Fine, you say, they’re not the only web service that stores/collects this data as part of a broader web service. Oh, but that’s the scary part…midway through the game, they not only changed the rules, they changed the game.
They started being only about the data. Keep your address book up to date. If someone is a Plaxo member they can update their data and you don’t have to bother them for it. You can keep your contact data in sync between multiple devices. It was just about you and your data.
And then they changed the game. Now it’s not about the data, it’s about the relationships. They decided they were a social network. Now they not only know your email address, phone number and where you work, they know who your friends are and they know the sites you like. Not because you told them, but because they are using your friends to build your social graph. The fact that you are or are not a “member” is besides the point.
Having the information is one thing. Graphing it and building a company on the value of that graph with the potential to exploit it is something else. Taking data you’ve gathered for one purpose and then using it for something else without the users’ consent is just slimey.
Plaxo wants to get into the “new shiny” of social networking, great. I’m happy for them. Join the club, no pun intended. Start a new company. Start from scratch as a social networking site using data that you’ve gathered from people who know that you’re a social network. This got Google into trouble, too, you know. People don’t like when you change the game in the middle. Especially when it’s their data and privacy on the line.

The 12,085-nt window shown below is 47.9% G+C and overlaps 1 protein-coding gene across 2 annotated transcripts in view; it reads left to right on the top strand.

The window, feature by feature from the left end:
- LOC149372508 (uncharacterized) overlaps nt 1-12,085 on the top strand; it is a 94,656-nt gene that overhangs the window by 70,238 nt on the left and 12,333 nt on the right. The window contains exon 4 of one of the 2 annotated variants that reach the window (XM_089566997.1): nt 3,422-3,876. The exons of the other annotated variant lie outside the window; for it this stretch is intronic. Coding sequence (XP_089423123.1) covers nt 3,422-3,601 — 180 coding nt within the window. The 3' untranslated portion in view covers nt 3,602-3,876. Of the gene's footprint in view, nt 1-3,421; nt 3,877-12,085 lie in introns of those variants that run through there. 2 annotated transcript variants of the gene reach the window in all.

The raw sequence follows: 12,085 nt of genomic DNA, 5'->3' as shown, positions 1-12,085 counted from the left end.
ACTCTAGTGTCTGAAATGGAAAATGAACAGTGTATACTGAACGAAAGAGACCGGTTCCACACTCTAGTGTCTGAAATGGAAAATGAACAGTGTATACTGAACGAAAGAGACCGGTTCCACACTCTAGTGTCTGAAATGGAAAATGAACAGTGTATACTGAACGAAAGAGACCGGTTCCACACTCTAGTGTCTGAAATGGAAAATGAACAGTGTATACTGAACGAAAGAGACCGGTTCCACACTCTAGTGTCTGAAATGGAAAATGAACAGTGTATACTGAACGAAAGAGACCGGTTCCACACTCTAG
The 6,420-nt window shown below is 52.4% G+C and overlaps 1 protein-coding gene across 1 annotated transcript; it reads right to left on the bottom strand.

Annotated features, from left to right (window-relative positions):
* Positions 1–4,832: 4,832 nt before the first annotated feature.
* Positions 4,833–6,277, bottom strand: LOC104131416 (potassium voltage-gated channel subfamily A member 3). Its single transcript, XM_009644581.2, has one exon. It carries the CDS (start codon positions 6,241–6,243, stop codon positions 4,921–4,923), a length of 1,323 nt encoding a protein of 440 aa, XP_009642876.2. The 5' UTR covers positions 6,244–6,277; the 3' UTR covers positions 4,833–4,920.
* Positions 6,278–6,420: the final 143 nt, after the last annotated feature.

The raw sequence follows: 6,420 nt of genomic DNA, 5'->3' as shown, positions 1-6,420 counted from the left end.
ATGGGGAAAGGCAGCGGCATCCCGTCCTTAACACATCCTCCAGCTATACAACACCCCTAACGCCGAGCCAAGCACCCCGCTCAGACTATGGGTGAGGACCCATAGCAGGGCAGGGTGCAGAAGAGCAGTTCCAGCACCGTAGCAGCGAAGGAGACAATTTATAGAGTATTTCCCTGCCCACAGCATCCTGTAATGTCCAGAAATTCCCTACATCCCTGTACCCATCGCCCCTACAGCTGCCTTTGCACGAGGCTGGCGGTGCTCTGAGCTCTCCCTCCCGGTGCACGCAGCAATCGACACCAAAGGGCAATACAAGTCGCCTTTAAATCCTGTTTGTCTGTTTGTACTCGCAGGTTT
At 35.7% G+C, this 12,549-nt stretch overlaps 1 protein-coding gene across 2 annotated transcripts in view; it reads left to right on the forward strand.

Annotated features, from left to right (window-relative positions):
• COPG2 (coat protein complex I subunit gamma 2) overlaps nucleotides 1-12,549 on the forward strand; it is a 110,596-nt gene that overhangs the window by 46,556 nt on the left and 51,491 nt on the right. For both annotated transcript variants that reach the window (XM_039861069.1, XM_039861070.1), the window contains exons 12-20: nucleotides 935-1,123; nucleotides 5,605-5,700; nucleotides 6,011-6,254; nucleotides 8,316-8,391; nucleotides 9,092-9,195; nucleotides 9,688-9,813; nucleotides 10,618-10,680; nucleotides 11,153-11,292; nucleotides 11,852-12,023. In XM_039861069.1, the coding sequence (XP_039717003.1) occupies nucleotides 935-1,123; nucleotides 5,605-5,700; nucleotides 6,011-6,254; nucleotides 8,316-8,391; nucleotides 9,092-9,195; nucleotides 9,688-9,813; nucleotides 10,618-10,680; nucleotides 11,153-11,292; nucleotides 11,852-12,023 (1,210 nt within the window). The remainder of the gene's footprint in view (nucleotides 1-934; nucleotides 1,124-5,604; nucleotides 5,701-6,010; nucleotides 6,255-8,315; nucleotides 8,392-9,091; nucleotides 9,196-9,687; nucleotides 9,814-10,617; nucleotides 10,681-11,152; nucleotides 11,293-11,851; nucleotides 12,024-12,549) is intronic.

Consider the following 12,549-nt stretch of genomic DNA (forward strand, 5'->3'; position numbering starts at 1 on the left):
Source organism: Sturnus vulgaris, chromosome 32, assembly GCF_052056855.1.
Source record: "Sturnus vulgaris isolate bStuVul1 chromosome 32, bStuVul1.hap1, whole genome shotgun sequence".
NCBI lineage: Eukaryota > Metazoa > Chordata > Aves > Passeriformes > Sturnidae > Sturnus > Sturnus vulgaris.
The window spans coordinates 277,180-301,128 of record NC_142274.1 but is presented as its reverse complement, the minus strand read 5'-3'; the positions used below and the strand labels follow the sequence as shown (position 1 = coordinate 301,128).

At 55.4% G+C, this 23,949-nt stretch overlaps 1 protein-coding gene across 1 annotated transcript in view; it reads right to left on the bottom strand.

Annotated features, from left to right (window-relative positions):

And now Plaxo is for sale. And no one else has a problem with this?!?! If you have $100 million to spare, you can have it all. Who is going to make sure that you don’t use it for barely-legal, just-this-side-of-evil purposes? Robert Scoble?!?!
You’re right, you say. I want out, you say. I don’t want a company on the edge of being handed over to new management to know that much about me and my relationships. Oh, but that’s the scary part…you can’t get out. Because you never consented to get in.
Plaxo gives absolutely no option to remove what they know about you and your connections from their database, member or not. You can choose not to join, you can cancel and delete your account once you do join (as I did). You can even opt-out and they won’t contact you. But that doesn’t mean that they’ll remove your data and the connections they’ve graphed about you and your relationships from their systems.
And let’s say you get Plaxo to take you completely out. 30 minutes later a friend adds you to their address book and decides, as is their right, to sync that data to Plaxo and you’re right back in. You may not have an account, but they know that you’re a contact in Joe Member’s list and Mary Member’s list and…
I chose to join Facebook. I chose to join LinkedIn. I chose to be on Twitter, knowing full well that what I say there is publicly available to folks who want to look for it. Until I accepted that first friend request or signed up, while someone could have information about me on those servers…maybe as a note or in another context, the company was not making connections about what they knew about my relationships. And if they were, they certainly weren’t bragging about it.
Plaxo is dangerous as well as scary.
When they sell, what will be the next game the new (or existing) owners will play with your data and relationships?